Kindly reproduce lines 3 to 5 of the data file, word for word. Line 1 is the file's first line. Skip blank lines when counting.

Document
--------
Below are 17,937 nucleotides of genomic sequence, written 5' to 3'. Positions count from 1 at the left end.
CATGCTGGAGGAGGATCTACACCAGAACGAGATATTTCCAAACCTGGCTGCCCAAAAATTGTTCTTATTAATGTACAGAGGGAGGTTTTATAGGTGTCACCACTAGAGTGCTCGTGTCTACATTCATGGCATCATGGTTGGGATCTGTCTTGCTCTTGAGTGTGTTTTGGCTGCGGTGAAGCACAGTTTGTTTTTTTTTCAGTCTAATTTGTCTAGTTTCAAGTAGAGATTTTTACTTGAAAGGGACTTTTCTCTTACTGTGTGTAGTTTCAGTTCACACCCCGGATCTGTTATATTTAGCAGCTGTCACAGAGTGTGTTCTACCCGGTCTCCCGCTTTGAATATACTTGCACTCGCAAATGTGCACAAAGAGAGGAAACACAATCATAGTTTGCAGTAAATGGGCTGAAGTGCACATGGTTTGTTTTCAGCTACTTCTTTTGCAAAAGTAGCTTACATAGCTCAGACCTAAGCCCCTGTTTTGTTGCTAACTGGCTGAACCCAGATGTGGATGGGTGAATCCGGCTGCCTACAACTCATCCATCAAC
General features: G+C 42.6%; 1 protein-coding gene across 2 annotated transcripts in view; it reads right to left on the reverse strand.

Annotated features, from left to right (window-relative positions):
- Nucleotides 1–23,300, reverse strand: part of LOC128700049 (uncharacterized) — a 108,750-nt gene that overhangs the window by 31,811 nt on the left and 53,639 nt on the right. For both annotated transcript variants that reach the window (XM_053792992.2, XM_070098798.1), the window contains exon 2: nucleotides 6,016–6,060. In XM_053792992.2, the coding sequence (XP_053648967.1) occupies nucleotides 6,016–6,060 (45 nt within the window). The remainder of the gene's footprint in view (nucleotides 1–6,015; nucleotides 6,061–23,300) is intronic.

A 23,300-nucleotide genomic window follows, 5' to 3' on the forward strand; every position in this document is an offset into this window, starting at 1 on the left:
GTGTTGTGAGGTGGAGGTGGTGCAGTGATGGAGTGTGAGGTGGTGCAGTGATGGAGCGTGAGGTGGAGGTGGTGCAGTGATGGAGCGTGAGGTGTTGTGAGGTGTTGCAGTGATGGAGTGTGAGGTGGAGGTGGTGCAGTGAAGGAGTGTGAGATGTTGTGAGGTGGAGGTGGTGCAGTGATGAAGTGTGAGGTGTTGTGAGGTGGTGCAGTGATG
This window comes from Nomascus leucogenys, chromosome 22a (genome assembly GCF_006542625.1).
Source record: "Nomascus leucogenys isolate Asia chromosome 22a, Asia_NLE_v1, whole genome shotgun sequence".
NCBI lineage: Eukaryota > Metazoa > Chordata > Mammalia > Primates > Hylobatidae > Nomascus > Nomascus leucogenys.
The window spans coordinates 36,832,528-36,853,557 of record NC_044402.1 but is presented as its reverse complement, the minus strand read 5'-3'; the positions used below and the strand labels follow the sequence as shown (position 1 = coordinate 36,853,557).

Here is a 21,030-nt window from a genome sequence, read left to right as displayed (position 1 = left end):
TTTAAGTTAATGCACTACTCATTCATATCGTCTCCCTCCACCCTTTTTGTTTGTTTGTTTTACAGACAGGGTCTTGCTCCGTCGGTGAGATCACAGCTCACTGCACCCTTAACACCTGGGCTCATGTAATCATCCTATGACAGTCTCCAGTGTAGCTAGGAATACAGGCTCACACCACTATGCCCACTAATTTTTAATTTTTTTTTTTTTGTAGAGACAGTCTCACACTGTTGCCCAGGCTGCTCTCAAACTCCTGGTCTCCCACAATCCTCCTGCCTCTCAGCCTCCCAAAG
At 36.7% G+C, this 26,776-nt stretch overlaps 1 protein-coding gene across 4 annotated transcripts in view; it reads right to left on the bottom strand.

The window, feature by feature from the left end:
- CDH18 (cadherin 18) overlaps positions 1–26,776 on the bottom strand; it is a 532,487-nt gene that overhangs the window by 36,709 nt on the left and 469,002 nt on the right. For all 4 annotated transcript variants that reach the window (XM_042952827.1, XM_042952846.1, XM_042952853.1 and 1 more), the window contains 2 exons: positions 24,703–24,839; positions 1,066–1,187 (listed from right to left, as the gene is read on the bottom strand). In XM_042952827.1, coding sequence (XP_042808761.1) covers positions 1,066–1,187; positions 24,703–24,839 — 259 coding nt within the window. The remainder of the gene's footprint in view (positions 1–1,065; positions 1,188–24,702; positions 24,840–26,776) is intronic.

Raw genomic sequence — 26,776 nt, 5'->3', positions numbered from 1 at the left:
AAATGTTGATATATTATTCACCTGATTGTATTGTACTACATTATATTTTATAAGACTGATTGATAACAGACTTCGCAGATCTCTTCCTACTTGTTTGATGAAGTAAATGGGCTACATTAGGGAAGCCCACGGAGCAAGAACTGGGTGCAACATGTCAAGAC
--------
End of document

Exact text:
General features: G+C 42.6%; 1 protein-coding gene across 2 annotated transcripts in view; it reads right to left on the reverse strand.

Annotated features, from left to right (window-relative positions):
- Nucleotides 1–23,300, reverse strand: part of LOC128700049 (uncharacterized) — a 108,750-nt gene that overhangs the window by 31,811 nt on the left and 53,639 nt on the right. For both annotated transcript variants that reach the window (XM_053792992.2, XM_070098798.1), the window contains exon 2: nucleotides 6,016–6,060. In XM_053792992.2, the coding sequence (XP_053648967.1) occupies nucleotides 6,016–6,060 (45 nt within the window). The remainder of the gene's footprint in view (nucleotides 1–6,015; nucleotides 6,061–23,300) is intronic.